I’m not sure I remember where their house is. I know we go along 12th, and then-
I know where we turn. I’ll tell you.
Good. So Jane, before we get there, I heard you on the phone telling Margaret that you hate that painting in our bathroom. Is this true? All this time and you never said anything? So, tell me: why do you hate it?
I told you I wasn’t keen on it when we had the bathroom renovated. I told you the colours were wrong, and the size too, but you were so quick to argue. That’s when I realized-
Don’t pretend you don’t understand, Donald. And do we have to do this right now? Oh, it’s the next corner, so get in the turning lane.
Right. But please, I don’t know what you’re talking about. Why don’t you like it? I think it’s lovely. All that colour and movement. So softly stated. So much suggested. Ahh, I’ll bet you think it’s indecent! You can be such a prude sometimes.
Oh for chrissake, Donald. Softly stated. Colour and movement. Stop being so obtuse! How can you pretend to be so clever one minute and so dim the next? Along here another few blocks.
OK. But-but dim about what?
I can read, you know. Right there in the corner of the picture. Plain as the nose on your face.
Yeah, I know what it says: “Anon.” I wrote it there.
I knew it was your writing, Donald, lovingly applied.
What? Look, Jane. I wrote that because I didn’t know who painted it. I told you at the time that it was left behind at the County Arts Fair with no name on it. Finally, when no one claimed it, I kept it and got it framed. I just wrote “Anon” on it as a little joke. . . . Oh, lord. Now I see. Here we go again. You think it says “Anne!”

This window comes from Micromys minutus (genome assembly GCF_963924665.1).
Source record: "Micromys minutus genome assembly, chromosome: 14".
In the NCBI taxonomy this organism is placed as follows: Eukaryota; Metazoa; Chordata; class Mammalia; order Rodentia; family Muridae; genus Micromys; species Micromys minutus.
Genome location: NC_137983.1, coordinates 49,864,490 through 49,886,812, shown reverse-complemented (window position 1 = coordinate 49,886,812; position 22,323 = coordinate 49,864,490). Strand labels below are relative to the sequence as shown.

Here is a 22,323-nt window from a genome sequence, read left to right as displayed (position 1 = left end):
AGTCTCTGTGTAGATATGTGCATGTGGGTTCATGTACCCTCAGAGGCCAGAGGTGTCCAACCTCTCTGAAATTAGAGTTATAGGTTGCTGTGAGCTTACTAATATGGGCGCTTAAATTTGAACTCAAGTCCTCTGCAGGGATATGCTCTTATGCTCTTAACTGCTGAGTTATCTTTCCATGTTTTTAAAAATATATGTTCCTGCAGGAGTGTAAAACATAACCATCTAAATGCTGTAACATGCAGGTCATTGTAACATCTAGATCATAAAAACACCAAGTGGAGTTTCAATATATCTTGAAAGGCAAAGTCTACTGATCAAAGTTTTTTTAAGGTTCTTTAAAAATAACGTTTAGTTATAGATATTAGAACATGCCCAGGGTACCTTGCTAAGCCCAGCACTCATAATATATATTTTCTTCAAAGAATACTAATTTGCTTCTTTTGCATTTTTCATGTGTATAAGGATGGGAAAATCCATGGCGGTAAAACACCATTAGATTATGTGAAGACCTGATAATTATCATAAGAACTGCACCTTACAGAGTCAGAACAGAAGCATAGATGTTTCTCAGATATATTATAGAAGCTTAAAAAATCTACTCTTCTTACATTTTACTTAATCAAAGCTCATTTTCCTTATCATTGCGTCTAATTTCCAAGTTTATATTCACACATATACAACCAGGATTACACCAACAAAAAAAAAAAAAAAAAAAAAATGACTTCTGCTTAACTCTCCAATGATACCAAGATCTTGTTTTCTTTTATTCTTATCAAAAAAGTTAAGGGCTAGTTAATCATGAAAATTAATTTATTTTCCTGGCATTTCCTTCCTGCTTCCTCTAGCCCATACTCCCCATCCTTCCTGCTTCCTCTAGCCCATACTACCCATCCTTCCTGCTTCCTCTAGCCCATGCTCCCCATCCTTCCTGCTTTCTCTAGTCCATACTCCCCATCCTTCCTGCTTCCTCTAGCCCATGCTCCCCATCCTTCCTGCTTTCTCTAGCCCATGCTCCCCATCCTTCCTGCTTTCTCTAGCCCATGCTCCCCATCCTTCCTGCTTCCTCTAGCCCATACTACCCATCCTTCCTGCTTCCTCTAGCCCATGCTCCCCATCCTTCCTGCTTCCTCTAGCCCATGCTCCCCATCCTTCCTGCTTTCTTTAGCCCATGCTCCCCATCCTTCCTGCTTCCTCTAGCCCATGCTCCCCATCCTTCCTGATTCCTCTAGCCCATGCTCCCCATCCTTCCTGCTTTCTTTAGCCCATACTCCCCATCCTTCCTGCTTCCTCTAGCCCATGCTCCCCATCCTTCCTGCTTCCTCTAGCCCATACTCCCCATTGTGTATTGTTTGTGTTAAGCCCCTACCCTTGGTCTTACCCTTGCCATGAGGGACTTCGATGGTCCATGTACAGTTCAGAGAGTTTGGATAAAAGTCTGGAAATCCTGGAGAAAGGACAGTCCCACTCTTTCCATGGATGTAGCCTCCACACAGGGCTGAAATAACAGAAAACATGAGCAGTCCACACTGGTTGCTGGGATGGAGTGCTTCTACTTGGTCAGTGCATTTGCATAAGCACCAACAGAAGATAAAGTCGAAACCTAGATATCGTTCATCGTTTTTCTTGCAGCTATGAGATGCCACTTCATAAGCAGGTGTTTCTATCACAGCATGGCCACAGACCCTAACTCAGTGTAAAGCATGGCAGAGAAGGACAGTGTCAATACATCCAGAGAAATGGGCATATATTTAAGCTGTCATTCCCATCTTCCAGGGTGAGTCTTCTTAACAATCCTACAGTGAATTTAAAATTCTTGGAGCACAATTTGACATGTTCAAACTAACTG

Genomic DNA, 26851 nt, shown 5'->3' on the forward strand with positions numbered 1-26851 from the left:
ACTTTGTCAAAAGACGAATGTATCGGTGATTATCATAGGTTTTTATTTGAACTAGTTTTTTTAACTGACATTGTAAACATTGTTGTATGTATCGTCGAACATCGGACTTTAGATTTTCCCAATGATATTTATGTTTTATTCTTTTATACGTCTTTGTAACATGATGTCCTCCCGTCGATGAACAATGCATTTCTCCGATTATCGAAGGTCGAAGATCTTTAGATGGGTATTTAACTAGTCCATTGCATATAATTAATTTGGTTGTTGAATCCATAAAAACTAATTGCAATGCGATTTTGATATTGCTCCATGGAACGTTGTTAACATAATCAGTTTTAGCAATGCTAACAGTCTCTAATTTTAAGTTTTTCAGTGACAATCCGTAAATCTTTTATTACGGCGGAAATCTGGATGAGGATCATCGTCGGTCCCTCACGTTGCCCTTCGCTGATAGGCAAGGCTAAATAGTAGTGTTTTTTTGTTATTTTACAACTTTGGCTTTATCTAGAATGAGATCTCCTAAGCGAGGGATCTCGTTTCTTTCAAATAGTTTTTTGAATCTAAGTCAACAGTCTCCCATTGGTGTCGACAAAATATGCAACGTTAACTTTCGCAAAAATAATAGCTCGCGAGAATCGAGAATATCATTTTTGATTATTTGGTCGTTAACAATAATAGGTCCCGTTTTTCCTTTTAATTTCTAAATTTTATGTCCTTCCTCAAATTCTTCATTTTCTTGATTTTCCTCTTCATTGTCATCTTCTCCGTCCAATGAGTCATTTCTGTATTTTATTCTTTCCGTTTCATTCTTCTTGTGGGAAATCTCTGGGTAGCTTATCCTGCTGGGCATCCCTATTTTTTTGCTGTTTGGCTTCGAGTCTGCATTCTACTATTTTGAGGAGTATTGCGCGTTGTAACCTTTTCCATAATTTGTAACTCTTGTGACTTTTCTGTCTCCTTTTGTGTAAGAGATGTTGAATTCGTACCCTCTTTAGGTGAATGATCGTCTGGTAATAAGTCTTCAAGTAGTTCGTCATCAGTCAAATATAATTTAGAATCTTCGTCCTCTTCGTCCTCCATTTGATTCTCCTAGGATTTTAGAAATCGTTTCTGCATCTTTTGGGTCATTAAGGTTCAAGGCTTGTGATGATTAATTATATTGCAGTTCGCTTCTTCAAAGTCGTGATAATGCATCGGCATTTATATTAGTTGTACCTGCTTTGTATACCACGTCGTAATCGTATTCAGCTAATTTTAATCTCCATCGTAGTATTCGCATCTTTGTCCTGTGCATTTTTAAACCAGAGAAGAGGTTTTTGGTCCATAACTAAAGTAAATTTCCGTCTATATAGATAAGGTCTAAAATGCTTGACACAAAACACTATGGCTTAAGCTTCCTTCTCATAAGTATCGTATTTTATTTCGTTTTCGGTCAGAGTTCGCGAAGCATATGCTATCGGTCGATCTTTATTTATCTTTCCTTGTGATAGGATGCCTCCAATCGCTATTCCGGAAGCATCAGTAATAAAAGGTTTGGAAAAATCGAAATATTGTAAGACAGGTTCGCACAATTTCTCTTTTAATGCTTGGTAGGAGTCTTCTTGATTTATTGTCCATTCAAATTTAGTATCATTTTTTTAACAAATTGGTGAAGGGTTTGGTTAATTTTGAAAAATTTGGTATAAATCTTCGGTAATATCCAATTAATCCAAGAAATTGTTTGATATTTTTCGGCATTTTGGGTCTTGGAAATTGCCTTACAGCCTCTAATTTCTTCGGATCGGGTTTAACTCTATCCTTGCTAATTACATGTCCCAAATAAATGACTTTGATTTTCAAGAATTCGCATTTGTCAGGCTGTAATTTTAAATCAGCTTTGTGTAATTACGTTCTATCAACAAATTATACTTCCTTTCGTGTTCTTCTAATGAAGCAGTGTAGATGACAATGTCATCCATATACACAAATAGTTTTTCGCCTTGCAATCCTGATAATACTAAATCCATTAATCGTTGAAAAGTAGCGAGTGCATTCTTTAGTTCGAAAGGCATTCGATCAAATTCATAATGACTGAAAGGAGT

Of course I do. She was a model in your class, re-mem-ber? You hung it there to keep her alive in your memory. Alive and undressed. Well I don’t appreciate your little reminder. Ah, this is their block. Down at the end. Margaret says we can park at the school. Lord, I hope we’re not too late.
Jane, you’ve got it all wrong. It says, “Anon.” Just “Anon.” And, besides, I keep telling you Anne meant nothing to me. Why do you keep bringing it up, even after all this time? Why can’t you just leave it?
Right. I forgot. It was so insignificant. And don’t touch me. Not now.
OK, but it was insignificant! I’ve told you that over and over and over. But, what I don’t understand is why you didn’t tell me you hated it, rather than torturing yourself like this.
Well, I suppose I-I thought it wouldn’t hurt to have a reminder that I shouldn’t completely trust you.
But Jane; it really, truly isn’t her.
Yes, but it might have been.
About the Author
Mary J. Breen
Mary J. Breen teaches creative nonfiction and seniors’ memoir writing. Her essays have been broadcast on CBC Radio, and has published fiction and nonfiction in national newspapers, essay collections, travel magazines, health journals, and literary magazines including Boston Literary Magazine, Canadian Woman Studies, Mystery Authors, Other Voices, and Quality Women’s Fiction. Mary lives and works in Peterborough, Ontario, Canada.